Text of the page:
Peter Beinart: “It is immoral to have ethnically-based citizenship…”

22 Jul

[The following was originally posted 9/30/2012 on a short-lived blog dedicated to covering Palestine-related events in the northeastern US.]

In April of 2012 I attended a Peter Beinart talk at Harvard. He was there to debate the merits of his most recent book, The Crisis of Zionism, with Barry Shrage, a Harvard professor and president of Boston’s Combined Jewish Philanthropies. It was an interesting experience.

Despite facing a largely pro-Israel audience at Harvard at a time when his book had already elicited substantial scorn from many in the American Jewish community, Beinart presented his arguments about the immoralities and dangers of Israeli policy with dignified composure. That same composure attended his rejoinders to rightwing counterarguments from Dr. Shrage. He struck me as a very decent and unusually honest man. (My impression of Shrage was less flattering).

At the time I had been following the advance press and interviews for Norman Finkelstein’s then-forthcoming book, an ambitious exploration of waning Jewish-American support for Israel. One of Finkelstein’s key pieces of anecdotal evidence for his claim that liberal American Jews are distancing themselves from Israel’s more draconian policies toward the Palestinians is the case of Beinart: a figure of some standing in New York’s orthodox Jewish community whose CV includes a stint as editor at The New Republic—a staunchly pro-Israel publication.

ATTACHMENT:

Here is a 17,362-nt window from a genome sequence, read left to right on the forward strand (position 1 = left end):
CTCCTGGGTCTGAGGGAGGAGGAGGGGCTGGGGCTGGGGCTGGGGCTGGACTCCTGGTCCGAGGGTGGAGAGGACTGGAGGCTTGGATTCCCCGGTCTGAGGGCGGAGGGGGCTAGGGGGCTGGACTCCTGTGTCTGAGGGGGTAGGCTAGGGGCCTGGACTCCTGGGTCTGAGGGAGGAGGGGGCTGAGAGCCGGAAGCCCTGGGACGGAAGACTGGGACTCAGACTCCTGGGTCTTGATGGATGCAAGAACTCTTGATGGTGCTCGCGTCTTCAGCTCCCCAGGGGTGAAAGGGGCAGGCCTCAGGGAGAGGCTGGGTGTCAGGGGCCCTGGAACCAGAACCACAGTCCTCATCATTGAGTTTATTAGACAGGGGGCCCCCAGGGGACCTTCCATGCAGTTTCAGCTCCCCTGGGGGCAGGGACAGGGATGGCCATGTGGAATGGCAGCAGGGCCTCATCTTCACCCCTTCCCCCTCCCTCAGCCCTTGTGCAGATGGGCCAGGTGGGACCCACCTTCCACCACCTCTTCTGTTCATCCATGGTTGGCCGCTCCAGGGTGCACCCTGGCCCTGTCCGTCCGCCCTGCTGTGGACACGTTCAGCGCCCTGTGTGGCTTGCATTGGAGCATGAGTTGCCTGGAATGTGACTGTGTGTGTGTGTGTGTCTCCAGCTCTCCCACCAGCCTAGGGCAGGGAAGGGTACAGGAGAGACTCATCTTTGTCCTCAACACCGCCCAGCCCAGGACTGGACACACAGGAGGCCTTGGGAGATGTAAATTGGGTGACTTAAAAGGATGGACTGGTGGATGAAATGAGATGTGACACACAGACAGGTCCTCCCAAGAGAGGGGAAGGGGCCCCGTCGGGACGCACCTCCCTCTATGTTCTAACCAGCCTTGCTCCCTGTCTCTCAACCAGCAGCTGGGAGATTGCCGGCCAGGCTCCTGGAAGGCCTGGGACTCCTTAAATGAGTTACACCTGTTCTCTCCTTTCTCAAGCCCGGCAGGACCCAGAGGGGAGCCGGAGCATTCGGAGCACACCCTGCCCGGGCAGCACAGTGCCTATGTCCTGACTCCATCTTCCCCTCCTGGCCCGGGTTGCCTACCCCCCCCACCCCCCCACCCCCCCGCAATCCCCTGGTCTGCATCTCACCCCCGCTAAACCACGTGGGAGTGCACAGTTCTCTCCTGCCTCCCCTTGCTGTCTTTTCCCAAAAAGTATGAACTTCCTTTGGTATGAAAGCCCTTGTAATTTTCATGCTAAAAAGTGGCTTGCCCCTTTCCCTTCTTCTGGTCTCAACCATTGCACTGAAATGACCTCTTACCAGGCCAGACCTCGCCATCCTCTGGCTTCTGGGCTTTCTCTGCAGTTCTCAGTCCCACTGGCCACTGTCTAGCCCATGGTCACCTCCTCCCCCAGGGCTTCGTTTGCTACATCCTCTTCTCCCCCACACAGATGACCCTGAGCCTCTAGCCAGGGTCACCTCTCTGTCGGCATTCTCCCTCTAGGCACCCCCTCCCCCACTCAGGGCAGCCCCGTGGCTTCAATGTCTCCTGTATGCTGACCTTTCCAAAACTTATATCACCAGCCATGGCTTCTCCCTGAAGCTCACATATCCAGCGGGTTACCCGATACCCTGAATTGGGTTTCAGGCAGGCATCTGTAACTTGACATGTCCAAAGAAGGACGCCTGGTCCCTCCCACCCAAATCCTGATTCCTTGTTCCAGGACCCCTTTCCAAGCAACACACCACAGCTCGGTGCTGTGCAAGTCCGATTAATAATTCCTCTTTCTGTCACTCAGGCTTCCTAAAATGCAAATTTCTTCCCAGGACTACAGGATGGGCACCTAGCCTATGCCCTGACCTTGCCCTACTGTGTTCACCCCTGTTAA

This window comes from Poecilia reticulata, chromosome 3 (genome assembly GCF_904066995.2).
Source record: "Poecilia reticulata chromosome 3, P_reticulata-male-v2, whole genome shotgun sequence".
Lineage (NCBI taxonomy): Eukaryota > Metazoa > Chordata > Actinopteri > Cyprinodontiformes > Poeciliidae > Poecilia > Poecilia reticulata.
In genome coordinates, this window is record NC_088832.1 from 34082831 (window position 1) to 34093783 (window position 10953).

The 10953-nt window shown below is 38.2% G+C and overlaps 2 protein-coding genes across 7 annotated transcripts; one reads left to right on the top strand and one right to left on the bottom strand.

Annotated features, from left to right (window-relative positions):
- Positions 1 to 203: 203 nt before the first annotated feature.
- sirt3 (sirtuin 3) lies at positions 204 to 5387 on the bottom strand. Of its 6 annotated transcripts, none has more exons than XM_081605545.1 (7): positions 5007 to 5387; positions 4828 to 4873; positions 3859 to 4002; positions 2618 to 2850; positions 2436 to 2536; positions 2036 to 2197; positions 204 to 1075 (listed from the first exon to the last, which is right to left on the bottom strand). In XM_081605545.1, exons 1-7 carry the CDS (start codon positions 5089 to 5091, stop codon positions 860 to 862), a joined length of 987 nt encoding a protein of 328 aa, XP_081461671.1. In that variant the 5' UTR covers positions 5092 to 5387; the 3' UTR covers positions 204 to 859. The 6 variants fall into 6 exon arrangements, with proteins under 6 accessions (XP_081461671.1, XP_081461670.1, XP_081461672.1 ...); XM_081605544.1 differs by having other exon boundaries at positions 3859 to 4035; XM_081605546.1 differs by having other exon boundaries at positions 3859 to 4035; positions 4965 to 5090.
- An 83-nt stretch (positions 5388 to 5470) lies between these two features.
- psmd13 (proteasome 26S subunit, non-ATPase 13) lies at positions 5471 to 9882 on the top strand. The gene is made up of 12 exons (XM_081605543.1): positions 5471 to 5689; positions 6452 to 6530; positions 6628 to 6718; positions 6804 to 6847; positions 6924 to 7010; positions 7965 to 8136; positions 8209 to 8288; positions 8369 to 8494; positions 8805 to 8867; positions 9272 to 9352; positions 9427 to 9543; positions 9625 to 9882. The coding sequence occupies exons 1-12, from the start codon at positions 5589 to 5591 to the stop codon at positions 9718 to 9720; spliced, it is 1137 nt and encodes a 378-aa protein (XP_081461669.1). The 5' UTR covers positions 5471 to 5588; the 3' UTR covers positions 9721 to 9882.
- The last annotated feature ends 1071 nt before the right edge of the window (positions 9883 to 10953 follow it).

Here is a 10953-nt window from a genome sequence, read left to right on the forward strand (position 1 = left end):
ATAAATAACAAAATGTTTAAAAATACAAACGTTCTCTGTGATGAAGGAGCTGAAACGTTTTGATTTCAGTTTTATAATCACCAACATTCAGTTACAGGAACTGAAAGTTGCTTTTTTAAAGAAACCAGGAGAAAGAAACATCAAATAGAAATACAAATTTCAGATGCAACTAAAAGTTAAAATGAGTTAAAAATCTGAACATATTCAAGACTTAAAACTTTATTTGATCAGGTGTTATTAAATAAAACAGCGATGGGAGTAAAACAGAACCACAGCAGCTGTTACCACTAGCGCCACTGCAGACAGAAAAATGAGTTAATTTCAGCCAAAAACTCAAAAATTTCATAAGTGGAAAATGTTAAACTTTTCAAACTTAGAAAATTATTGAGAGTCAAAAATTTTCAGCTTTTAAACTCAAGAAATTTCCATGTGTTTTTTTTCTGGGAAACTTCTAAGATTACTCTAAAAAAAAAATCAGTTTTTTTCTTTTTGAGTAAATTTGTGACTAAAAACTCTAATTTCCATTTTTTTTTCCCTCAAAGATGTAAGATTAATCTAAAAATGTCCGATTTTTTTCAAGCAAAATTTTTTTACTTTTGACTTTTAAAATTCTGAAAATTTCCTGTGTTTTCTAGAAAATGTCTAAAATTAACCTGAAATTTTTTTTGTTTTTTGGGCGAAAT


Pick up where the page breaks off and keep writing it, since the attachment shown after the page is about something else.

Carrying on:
I was initially skeptical about Beinart’s significance for those of us hoping to see American political discourse grow more sympathetic to the Palestinian plight. Before the Harvard lecture, I had caught snippets from reviews and interviews that made it sound like Beinart’s opposition to settlement expansion in the West Bank was solely a concern about Israel’s demographic integrity qua Jewish state.  Indeed, his statements were often adorned with reservations about the purported desire of Palestinians that Israel simply cease to exist.

But it’s clear that something significant is going on when you see someone like Beinart making this basic point about racism so bluntly, and at venues likes Shalom TV:

[Note: It looks like the timestamp embed code isn’t working, so to cut to the part I’m referring to here, skip to 35:15 mark or open this link in a new tab]

I disagree with many of his individual points as well as much of the narrative that frames them—e.g., he says Israel’s settlement projects in the West Bank constitute a “tragic mistake” rather than a predictable extension of a colonial project that goes back to the first Zionist aliyah—but ask yourself if you can remember anyone in the mainstream of the American Jewish intellectual establishment speaking so openly before, say, 2008, about the immorality of ethnicity-based citizenship policy in Israel.

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